Putting Education Reform To The Test

Florida Matters: Choosing The Next FCAT

Florida Education Commissioner Pam Stewart will soon choose an FCAT replacement.

shinealight / Flickr

Florida Education Commissioner Pam Stewart will soon choose an FCAT replacement.

Florida Education Commissioner Pam Stewart is expected to recommend a test to (mostly) replace the FCAT this month.

A new test is needed because Florida is finishing the switch to new K-12 math, language arts and literacy standards this fall. The standards are largely based on Common Core standards fully adopted by 44 other states and the District of Columbia.

This evening, WUSF’s Florida Matters takes a look at the test decision with University of South Florida education historian Sherman Dorn, Pasco County assistant superintendent Amelia Van Name Larson, and Melissa Kicklighter, a vice president with the Florida PTA.

Dorn said we won’t know how much will change with the test until the decision is announced.

“It might be tests that are interesting and challenging,” he said. “It might be tests that are very close to what students experience with FCAT — or somewhere in between.”

In math classrooms, Van Name Larson said, Common Core emphasizes teaching students multiple ways to solve problems to determine which method they like best. She wants to see tests which let students show their work.

“Allow students to show what they know in different ways,” she said. Common Core “allows for students to learn different strategies and choose a strategy that they feel more comfortable with to show what they know.”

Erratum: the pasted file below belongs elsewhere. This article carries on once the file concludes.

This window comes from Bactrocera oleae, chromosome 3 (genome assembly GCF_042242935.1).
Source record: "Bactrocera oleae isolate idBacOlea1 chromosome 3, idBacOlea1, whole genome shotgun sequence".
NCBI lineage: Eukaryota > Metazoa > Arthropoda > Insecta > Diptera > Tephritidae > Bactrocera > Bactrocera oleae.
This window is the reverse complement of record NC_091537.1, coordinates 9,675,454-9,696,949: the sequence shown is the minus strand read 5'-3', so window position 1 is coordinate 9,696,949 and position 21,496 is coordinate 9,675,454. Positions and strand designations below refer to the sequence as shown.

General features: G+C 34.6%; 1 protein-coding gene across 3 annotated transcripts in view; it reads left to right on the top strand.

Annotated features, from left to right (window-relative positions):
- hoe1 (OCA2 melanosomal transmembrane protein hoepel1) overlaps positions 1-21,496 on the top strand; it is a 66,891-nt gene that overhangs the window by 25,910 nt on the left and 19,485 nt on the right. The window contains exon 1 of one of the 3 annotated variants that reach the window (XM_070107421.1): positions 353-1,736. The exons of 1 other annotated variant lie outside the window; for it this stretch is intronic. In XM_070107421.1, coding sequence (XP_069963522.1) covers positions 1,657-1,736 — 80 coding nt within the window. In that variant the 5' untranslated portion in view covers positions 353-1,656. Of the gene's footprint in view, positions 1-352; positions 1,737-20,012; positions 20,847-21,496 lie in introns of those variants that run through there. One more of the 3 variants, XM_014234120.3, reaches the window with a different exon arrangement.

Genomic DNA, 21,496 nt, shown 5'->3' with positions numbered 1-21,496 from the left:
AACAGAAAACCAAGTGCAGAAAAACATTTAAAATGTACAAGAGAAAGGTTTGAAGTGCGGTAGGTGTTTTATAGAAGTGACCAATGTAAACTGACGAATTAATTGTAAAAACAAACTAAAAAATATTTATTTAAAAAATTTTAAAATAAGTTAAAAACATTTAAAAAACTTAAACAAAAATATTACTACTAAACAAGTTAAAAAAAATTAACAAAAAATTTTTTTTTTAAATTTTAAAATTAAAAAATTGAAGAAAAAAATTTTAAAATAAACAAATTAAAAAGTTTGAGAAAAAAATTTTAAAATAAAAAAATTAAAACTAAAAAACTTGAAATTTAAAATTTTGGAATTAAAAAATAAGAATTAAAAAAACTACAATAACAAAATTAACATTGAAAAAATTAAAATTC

A lot is riding on the test decision. State law requires much of school and teacher performance is based on the test results, so making sure the new test accurately measures the standards is important.

There’s also big money riding on the contract. Pearson currently holds a five-year, $249 million contract to administer the FCAT. The new test is expected to cost about as much per student as the FCAT.

Five companies — ACT Aspire, American Institutes for Research, CTB/McGraw-Hill, McCann Associates and Pearson — bid to become the next FCAT. A state panel has recommended AIR, but the decision is Stewart’s.

You can listen to Florida Matters at 6:30 p.m. on WUSF 89.7 in the Tampa Bay region. You can also listen online here. The show reairs at 7:30 a.m. on Sunday.

The FCAT won’t completely disappear. Some subject tests will remain. Our chart below shows which exams will stay and which will go starting in early 2015:

[spreadsheet key=”0Av06TaO9jXYrdEJ5Tlh6MzVvMWlUaHJUQTVfX0dCbWc” source=”” filter=0 paginate=1 sortable=1]

Editor’s note: Education department spokesman Joe Follick says Stewart will announce the new test “sometime in March but it’s not pegged to the BOE (March 18 Board of Education) meeting.” The post has been corrected.


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